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'The Book of New Israeli Food' rings in Rosh Hashana in vivid style
MAYBE THE evolution of the Israeli food scene over the last 25 years isn't the first thing that crosses your mind when you think about contemporary Israel. Maybe you're not even sure what Israeli cuisine is. But if it piques your interest, especially in this week before Rosh Hashana, the Jewish New Year, there's a new coffee-table-worthy cookbook.
Janna Gur, founder and editor of a prestigious Israeli food and wine magazine, Al Hashulchan Gastronomic Monthly, has put together "The Book of New Israeli Food," a beautiful, informative collection of photographs of Israeli life and food along with recipes and a series of essays by prominent Israeli food writers on such topics as cheese, wine, tahini, olive oil and the rise of Israel's fish-farming industry in the wake of the collapse of the eastern Mediterranean's fisheries. The book also has sections on Israel's Jewish and Islamic religious holidays and includes recipes for dishes related to each.
Thanks to the diverse cultures that have contributed to Israel's population, including Palestinian, Eastern European, North African, Mediterranean and Spanish via the Ottoman Empire (where Spanish Jews fled to during the Inquisition), the cuisine is a vibrant mix.
I loved the photographs and the way the book's essays brought Israel so vividly to life. As I set out to cook from it, I was pleased to find that the metric conversions had already been done for American home cooks. Unfortunately, they proved more often than not to be wrong.
There were also a few odd mistakes, including a recipe for a beef dish that midway through mysteriously directs you to add the chicken, and odd lacunas on the subjects of baking-dish sizes and just what sautéed onions should look like -- transparent? Caramelized?
The appealing photo by Eilon Paz that accompanied a recipe for lamb patties baked in tahini sauce inspired me to try the recipe just as a friend asked me to supply the main dish for a potluck. I refused to be daunted by the book's stern instructions to use only fresh tahini (and preferably only from Nablus or Nazareth).
The recipe also called for creating baharat, a Palestinian spice blend that included cardamom. I am not a great cardamom lover. More than a pinch produces a perfume-y taste that I don't care for. But I dutifully added the called-for tablespoon to the blend of cinnamon, nutmeg and all.
Mercifully, more than half the guests turned out to be vegetarians. The patties were an unmitigated catastrophe -- oily, oddly dull in taste and redolent of cardamom -- and in no way resembled the glossy photograph.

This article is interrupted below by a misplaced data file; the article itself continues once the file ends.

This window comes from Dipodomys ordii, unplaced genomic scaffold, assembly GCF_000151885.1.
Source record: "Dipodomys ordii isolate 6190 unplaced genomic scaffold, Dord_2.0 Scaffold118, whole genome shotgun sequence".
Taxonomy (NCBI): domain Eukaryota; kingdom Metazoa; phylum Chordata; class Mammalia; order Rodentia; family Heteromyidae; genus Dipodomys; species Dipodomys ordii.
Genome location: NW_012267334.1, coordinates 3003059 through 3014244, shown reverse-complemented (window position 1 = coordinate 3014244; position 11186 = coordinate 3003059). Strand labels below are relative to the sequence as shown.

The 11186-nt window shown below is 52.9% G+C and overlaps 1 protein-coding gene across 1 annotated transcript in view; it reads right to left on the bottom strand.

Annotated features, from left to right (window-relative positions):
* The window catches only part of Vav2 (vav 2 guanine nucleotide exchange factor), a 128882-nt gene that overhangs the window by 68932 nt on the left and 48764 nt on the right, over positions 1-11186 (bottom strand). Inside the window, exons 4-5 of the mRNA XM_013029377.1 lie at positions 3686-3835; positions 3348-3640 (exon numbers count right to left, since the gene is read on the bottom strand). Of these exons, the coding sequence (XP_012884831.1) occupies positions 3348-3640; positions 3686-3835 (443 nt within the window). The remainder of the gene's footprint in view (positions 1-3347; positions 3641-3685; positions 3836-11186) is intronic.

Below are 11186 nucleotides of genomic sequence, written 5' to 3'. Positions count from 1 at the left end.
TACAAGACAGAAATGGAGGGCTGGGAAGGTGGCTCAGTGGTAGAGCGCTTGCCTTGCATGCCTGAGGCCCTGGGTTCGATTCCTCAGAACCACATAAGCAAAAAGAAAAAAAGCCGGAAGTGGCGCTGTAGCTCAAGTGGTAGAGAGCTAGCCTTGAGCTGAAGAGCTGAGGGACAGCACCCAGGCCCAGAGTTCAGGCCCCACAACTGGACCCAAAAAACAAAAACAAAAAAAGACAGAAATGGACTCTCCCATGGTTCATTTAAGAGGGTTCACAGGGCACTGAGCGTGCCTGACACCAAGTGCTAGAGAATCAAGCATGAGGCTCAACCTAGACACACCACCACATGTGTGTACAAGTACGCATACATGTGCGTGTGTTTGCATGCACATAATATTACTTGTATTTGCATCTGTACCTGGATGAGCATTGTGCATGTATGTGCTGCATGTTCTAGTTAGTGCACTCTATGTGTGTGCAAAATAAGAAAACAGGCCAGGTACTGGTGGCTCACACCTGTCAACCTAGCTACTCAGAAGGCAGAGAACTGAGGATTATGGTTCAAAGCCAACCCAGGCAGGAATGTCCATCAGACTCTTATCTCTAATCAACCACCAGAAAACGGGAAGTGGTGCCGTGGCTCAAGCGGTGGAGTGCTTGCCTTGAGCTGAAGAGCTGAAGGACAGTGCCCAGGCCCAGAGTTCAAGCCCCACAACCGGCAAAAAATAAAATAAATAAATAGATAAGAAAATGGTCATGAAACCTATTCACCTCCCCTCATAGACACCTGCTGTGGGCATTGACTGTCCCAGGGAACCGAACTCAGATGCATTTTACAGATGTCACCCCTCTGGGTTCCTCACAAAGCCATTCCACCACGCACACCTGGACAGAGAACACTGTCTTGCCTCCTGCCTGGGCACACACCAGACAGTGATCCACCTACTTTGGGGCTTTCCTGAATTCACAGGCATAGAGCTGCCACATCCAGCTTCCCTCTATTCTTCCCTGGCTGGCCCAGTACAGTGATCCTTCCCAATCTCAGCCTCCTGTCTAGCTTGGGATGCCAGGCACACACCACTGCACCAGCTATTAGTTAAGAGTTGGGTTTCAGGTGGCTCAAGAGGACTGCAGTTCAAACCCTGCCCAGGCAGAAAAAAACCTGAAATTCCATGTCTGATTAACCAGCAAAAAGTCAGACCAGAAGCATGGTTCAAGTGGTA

One of the brave carnivores suggested that they were slightly more palatable if generously salted. My gracious hostess made the whole thing disappear.
Next I tackled a Shabbat apple cake for a dinner party with a whole new set of fierce foodies. This time the results were excellent, although the eggs -- despite a precise eight minutes of beating -- never quite lightened and thickened as called for. But the cake was a hit and did vaguely resemble the photo. So I forged ahead with a salad that called for a pinch of cinnamon in the dressing. It was subtle and very good.
For Rosh Hashana, The Times' test kitchen adapted three recipes from "The Book of New Israeli Food," adjusting times and temperatures: a honey cake (of course), an interesting Moroccan Jewish holiday side dish of pumpkin and couscous and a beet-pomegranate salad that's not from the holiday chapter but showcases the pomegranates coming into season.
If you're thinking of preparing the honey cake, start now: The cake improves if it's allowed to "mature" a week so that the richness of the honey flavor deepens. This is also the time to experiment with an artisan or specialty honey that will give your cake an even more refined taste.
As for the book, I still love it. It's a door into the life of present-day Israel, and it made me want to pack immediately and revisit the land of pomegranates, dates and honey.
It's too bad that some of the recipes seem almost thrown together, but for a confident, freewheeling cook, it could still be a road map to good eating.